Barry Minkow is sentenced to five years in prison
Barry Minkow is headed back to prison to serve a five-year sentence for securities fraud, but the ex-con who reinvented himself as a San Diego minister and crime fighter was looking on the bright side of his situation.
In his plea bargain to a single count of conspiracy, Minkow admitted that his falsehood-filled attacks on Lennar Corp. had caused the home builder to lose $583 million in stock market value. Because that amount was so huge, he might have been sentenced to 30 years or more had he gone to trial and been convicted instead of pleading guilty.
“Considering I deserved life without [parole], today could not have gone better,” Minkow said in an email to The Times from Miami, where U.S. District Judge Patricia A. Seitz imposed the maximum five-year sentence Thursday on the conspiracy charge.
Seitz gave Minkow 60 days to report to the work camp where he will serve his sentence, and Minkow said he believed the judge tried to understand his situation.
“The U.S. marshal walked me out of the courtroom and said: ‘That lady cares about you,’” Minkow said.
In material he prepared for his sentencing, Minkow said he had become addicted to painkillers as a result of having severe migraine headaches, and had been dependent on the strong and addictive drug Oxycontin before finally kicking the habit when he realized he was under criminal investigation.
He had asked to be placed in a special prison program for treating drug addiction, a request that the judge granted, he said. She also assigned him to a work camp in Montgomery, Ala., near his home in Tennessee.
“So all in all, it went very well,” Minkow said.
Minkow burst onto the national stage in the 1980s as the head of ZZZZ Best, a carpet and furniture cleaning company he started as a teenager in his parents’ garage in Reseda. He was widely hailed as a young genius until it was revealed that ZZZZ Best was built on credit-card fraud and fabricated work orders.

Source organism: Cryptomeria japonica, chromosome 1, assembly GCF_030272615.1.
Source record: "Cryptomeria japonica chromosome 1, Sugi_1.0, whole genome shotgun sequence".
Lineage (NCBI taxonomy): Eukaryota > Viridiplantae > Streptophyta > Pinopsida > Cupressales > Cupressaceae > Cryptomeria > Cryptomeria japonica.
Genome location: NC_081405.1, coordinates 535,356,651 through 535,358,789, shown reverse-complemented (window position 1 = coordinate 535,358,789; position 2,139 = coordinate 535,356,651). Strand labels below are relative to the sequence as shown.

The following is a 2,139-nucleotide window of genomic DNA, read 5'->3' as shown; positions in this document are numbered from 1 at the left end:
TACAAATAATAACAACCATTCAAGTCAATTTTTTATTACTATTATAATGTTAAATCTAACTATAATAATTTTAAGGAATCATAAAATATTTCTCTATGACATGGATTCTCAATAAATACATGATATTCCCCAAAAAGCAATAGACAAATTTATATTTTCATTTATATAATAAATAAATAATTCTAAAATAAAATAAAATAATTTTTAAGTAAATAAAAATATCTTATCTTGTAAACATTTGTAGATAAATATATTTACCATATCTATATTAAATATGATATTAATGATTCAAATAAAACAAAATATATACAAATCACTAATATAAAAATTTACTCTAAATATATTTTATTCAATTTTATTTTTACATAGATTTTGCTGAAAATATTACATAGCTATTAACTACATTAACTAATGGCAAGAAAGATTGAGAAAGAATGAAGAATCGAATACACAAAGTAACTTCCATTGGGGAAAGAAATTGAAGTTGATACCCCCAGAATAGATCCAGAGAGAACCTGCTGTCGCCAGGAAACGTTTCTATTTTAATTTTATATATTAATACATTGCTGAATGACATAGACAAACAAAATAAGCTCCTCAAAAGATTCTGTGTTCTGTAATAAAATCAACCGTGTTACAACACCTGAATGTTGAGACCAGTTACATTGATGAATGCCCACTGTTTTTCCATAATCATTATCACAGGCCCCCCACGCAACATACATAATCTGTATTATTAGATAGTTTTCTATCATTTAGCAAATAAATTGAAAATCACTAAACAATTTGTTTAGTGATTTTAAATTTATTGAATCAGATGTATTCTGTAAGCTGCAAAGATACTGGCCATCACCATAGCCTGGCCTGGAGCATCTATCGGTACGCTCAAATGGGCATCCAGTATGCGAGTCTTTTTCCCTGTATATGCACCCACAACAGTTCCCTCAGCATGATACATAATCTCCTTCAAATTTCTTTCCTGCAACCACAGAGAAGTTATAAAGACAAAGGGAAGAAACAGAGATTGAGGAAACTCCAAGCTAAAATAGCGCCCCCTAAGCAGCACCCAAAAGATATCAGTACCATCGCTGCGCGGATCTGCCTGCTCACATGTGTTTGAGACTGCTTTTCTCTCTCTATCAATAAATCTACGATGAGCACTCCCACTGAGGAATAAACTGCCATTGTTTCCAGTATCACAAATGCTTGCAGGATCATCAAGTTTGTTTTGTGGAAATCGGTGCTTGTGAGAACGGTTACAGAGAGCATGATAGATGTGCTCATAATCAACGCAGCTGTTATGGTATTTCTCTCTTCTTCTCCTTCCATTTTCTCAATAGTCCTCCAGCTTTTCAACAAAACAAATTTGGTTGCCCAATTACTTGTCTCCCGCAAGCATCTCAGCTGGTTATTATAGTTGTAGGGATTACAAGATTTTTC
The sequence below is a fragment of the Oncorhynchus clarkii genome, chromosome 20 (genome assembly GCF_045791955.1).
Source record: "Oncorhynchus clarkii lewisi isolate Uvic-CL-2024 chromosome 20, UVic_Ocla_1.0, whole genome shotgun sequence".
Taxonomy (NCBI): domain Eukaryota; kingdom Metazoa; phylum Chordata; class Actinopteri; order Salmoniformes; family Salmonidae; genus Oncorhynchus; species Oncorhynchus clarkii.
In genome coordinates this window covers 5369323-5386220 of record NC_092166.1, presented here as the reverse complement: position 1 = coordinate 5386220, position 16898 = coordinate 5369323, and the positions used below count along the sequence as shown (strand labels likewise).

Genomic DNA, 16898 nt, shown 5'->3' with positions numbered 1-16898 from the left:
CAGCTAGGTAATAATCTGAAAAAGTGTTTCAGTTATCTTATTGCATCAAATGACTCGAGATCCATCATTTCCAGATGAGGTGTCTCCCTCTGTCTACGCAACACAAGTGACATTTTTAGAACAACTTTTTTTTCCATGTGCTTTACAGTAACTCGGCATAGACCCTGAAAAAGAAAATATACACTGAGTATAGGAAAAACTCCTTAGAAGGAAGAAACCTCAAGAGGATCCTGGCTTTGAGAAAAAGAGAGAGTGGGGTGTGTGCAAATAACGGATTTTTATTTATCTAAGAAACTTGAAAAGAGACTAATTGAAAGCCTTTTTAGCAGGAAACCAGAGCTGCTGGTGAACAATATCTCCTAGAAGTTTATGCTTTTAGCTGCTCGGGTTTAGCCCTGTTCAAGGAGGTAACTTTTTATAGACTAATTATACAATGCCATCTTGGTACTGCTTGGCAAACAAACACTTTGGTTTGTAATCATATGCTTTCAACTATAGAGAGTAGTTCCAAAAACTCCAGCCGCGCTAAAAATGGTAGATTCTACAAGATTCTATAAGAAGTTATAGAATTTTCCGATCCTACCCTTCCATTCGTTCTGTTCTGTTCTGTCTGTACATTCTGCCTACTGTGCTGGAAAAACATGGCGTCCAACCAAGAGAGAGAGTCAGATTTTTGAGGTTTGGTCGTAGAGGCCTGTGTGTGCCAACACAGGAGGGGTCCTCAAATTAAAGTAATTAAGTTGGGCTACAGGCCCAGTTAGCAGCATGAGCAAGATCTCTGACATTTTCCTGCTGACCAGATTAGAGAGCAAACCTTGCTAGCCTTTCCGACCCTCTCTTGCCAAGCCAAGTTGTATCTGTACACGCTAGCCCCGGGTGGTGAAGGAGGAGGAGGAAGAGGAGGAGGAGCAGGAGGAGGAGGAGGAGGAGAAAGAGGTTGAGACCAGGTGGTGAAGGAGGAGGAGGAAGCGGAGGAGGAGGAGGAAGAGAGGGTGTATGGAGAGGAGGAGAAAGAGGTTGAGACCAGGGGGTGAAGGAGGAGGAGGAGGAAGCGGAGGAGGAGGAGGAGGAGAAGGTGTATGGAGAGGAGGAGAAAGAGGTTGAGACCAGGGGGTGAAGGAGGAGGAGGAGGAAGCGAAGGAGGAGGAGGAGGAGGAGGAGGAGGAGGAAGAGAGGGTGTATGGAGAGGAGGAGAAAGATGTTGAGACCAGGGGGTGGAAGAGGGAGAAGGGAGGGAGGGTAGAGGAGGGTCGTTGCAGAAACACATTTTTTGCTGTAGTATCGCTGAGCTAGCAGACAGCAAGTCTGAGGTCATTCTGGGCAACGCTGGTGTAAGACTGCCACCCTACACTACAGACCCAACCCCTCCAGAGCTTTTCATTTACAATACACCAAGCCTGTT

Minkow, who testified that mobsters had infiltrated his company, was convicted in 1988 of 57 fraud counts. He spent more than seven years in prison for defrauding investors, but after his release he reinvented himself as the chief minister at Community Bible Church in San Diego and head of his own Fraud Discovery Institute on the side.
In his latter role, he became closely watched by stock traders, especially short sellers, the speculative investors who place bets on declining stock prices.
He pleaded guilty in May to conspiring to torpedo the share price of Lennar by publicly denouncing the builder as “a financial crime in progress” — an attack he said was intended to force the Miami home builder to cough up cash and stock to settle a long and bitter legal battle with its partner in a private golf community in Rancho Santa Fe.
Minkow said he used the Internet and his contacts at the FBI to recklessly spread falsehoods about Lennar. In pleading guilty, he also acknowledged placing illegal bets himself that Lennar’s share price would fall based on confidential information — that the FBI had launched an investigation of the company based on his own allegations.
In sentencing Minkow, Seitz ordered him to pay $583 million in restitution to Lennar, a sanction to which Minkow already had agreed in a civil case.
L.A. attorney Daniel Petrocelli, who represented Lennar, issued a statement referring to the ongoing investigation and Minkow’s cooperation with federal authorities in hopes of someday having his sentence reduced.
“The Miami offices of the U.S. attorney and FBI deserve high praise for their efforts in prosecuting this case to protect the integrity of our securities markets,” Petrocelli said. “We expect that the other individuals responsible for the illegal attack on Lennar’s stock and shareholders will soon be brought to justice.”
Minkow has turned over thousands of pages of documents concerning the case to prosecutors. His attorney, Alvin Entin, predicted that Minkow would wind up serving a reduced sentence of three years after being credited with completing the drug program and assisting prosecutors.
But a former U.S. attorney who investigated Minkow said that merely trying to cooperate was not enough to warrant a recommendation for a truncated sentence. Minkow would have to provide “substantial assistance” enabling prosecutors to make a case against someone else, said Ryan O’Quinn, who has left the Miami prosecutors’ office and is now in private practice.
“Minkow sold himself as a hired gun, willing to employ his network to shake down corporate America,” O’Quinn said. “Fortunately, Lennar Corp. withstood Minkow’s pressure, helping the U.S. attorney in Miami to reveal the real financial crime in progress.”
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